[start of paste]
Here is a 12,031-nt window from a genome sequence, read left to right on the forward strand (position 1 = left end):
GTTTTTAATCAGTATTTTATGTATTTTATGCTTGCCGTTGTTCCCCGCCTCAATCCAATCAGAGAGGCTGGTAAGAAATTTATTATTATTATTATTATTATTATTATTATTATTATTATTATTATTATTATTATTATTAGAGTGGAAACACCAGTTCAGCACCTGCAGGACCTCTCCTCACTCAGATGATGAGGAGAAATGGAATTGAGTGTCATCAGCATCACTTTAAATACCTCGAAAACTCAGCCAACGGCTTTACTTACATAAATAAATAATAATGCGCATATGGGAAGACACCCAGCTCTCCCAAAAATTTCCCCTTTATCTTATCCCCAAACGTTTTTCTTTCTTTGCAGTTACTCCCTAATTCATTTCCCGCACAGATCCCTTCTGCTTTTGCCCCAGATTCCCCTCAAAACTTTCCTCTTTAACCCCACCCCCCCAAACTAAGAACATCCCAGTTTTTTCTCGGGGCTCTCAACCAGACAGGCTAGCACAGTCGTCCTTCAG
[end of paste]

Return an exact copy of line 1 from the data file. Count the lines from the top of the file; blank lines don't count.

Here is a 12,031-nt window from a genome sequence, read left to right on the forward strand (position 1 = left end):